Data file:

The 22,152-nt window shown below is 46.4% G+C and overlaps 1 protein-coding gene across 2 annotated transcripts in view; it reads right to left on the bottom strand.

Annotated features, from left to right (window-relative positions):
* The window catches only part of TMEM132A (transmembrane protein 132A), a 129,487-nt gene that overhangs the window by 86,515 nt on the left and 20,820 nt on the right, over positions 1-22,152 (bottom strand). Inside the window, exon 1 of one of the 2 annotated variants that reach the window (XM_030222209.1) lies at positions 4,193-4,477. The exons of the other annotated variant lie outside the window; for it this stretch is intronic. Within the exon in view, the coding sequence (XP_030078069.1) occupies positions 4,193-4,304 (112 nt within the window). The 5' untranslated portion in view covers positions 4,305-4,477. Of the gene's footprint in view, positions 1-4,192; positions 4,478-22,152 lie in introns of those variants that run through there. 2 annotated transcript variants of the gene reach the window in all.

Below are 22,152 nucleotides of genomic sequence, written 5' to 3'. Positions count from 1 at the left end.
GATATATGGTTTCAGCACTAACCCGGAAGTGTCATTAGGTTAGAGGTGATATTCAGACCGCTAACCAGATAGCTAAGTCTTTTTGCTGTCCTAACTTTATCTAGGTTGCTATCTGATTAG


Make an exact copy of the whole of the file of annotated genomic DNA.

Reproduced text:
The 22,152-nt window shown below is 46.4% G+C and overlaps 1 protein-coding gene across 2 annotated transcripts in view; it reads right to left on the bottom strand.

Annotated features, from left to right (window-relative positions):
* The window catches only part of TMEM132A (transmembrane protein 132A), a 129,487-nt gene that overhangs the window by 86,515 nt on the left and 20,820 nt on the right, over positions 1-22,152 (bottom strand). Inside the window, exon 1 of one of the 2 annotated variants that reach the window (XM_030222209.1) lies at positions 4,193-4,477. The exons of the other annotated variant lie outside the window; for it this stretch is intronic. Within the exon in view, the coding sequence (XP_030078069.1) occupies positions 4,193-4,304 (112 nt within the window). The 5' untranslated portion in view covers positions 4,305-4,477. Of the gene's footprint in view, positions 1-4,192; positions 4,478-22,152 lie in introns of those variants that run through there. 2 annotated transcript variants of the gene reach the window in all.

Below are 22,152 nucleotides of genomic sequence, written 5' to 3'. Positions count from 1 at the left end.
GATATATGGTTTCAGCACTAACCCGGAAGTGTCATTAGGTTAGAGGTGATATTCAGACCGCTAACCAGATAGCTAAGTCTTTTTGCTGTCCTAACTTTATCTAGGTTGCTATCTGATTAG